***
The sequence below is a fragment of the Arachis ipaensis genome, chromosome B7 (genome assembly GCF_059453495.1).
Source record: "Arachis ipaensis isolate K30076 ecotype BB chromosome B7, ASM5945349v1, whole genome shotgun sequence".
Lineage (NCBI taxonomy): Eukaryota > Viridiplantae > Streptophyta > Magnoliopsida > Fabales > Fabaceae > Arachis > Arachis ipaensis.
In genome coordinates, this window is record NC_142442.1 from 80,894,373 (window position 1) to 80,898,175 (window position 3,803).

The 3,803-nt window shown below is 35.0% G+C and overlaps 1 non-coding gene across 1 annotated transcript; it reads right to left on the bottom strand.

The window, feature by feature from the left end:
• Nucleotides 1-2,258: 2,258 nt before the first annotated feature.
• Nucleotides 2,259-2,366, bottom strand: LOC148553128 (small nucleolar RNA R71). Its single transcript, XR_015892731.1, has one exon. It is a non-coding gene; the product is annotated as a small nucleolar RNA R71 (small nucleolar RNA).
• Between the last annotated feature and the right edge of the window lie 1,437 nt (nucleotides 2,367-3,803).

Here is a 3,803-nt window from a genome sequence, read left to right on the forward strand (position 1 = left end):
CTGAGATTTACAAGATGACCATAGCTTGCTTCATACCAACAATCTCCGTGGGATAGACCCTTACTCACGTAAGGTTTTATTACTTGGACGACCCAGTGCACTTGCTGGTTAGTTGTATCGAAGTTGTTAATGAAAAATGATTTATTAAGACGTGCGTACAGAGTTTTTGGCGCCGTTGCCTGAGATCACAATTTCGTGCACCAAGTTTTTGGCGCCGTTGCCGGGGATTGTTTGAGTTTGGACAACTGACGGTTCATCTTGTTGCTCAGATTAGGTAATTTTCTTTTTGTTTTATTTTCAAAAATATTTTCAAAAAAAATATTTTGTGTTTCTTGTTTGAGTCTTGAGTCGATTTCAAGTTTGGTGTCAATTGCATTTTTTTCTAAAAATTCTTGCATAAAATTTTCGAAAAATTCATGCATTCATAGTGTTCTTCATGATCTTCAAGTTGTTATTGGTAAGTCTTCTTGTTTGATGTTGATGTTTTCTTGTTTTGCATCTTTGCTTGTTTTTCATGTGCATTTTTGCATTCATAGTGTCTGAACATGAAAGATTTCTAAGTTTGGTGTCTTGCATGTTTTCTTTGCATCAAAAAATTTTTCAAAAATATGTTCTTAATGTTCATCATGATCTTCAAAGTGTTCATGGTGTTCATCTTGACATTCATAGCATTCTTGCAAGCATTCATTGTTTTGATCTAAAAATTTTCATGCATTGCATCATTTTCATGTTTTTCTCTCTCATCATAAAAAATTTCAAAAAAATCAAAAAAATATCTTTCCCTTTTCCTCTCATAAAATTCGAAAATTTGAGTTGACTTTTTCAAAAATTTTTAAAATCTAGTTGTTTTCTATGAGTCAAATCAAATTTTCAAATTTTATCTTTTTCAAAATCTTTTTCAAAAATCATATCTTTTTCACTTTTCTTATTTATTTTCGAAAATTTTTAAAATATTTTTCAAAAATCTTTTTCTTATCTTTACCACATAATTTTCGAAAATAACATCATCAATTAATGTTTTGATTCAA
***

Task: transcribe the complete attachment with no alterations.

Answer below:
The sequence below is a fragment of the Arachis ipaensis genome, chromosome B7 (genome assembly GCF_059453495.1).
Source record: "Arachis ipaensis isolate K30076 ecotype BB chromosome B7, ASM5945349v1, whole genome shotgun sequence".
Lineage (NCBI taxonomy): Eukaryota > Viridiplantae > Streptophyta > Magnoliopsida > Fabales > Fabaceae > Arachis > Arachis ipaensis.
In genome coordinates, this window is record NC_142442.1 from 80,894,373 (window position 1) to 80,898,175 (window position 3,803).

The 3,803-nt window shown below is 35.0% G+C and overlaps 1 non-coding gene across 1 annotated transcript; it reads right to left on the bottom strand.

The window, feature by feature from the left end:
• Nucleotides 1-2,258: 2,258 nt before the first annotated feature.
• Nucleotides 2,259-2,366, bottom strand: LOC148553128 (small nucleolar RNA R71). Its single transcript, XR_015892731.1, has one exon. It is a non-coding gene; the product is annotated as a small nucleolar RNA R71 (small nucleolar RNA).
• Between the last annotated feature and the right edge of the window lie 1,437 nt (nucleotides 2,367-3,803).

Here is a 3,803-nt window from a genome sequence, read left to right on the forward strand (position 1 = left end):
CTGAGATTTACAAGATGACCATAGCTTGCTTCATACCAACAATCTCCGTGGGATAGACCCTTACTCACGTAAGGTTTTATTACTTGGACGACCCAGTGCACTTGCTGGTTAGTTGTATCGAAGTTGTTAATGAAAAATGATTTATTAAGACGTGCGTACAGAGTTTTTGGCGCCGTTGCCTGAGATCACAATTTCGTGCACCAAGTTTTTGGCGCCGTTGCCGGGGATTGTTTGAGTTTGGACAACTGACGGTTCATCTTGTTGCTCAGATTAGGTAATTTTCTTTTTGTTTTATTTTCAAAAATATTTTCAAAAAAAATATTTTGTGTTTCTTGTTTGAGTCTTGAGTCGATTTCAAGTTTGGTGTCAATTGCATTTTTTTCTAAAAATTCTTGCATAAAATTTTCGAAAAATTCATGCATTCATAGTGTTCTTCATGATCTTCAAGTTGTTATTGGTAAGTCTTCTTGTTTGATGTTGATGTTTTCTTGTTTTGCATCTTTGCTTGTTTTTCATGTGCATTTTTGCATTCATAGTGTCTGAACATGAAAGATTTCTAAGTTTGGTGTCTTGCATGTTTTCTTTGCATCAAAAAATTTTTCAAAAATATGTTCTTAATGTTCATCATGATCTTCAAAGTGTTCATGGTGTTCATCTTGACATTCATAGCATTCTTGCAAGCATTCATTGTTTTGATCTAAAAATTTTCATGCATTGCATCATTTTCATGTTTTTCTCTCTCATCATAAAAAATTTCAAAAAAATCAAAAAAATATCTTTCCCTTTTCCTCTCATAAAATTCGAAAATTTGAGTTGACTTTTTCAAAAATTTTTAAAATCTAGTTGTTTTCTATGAGTCAAATCAAATTTTCAAATTTTATCTTTTTCAAAATCTTTTTCAAAAATCATATCTTTTTCACTTTTCTTATTTATTTTCGAAAATTTTTAAAATATTTTTCAAAAATCTTTTTCTTATCTTTACCACATAATTTTCGAAAATAACATCATCAATTAATGTTTTGATTCAA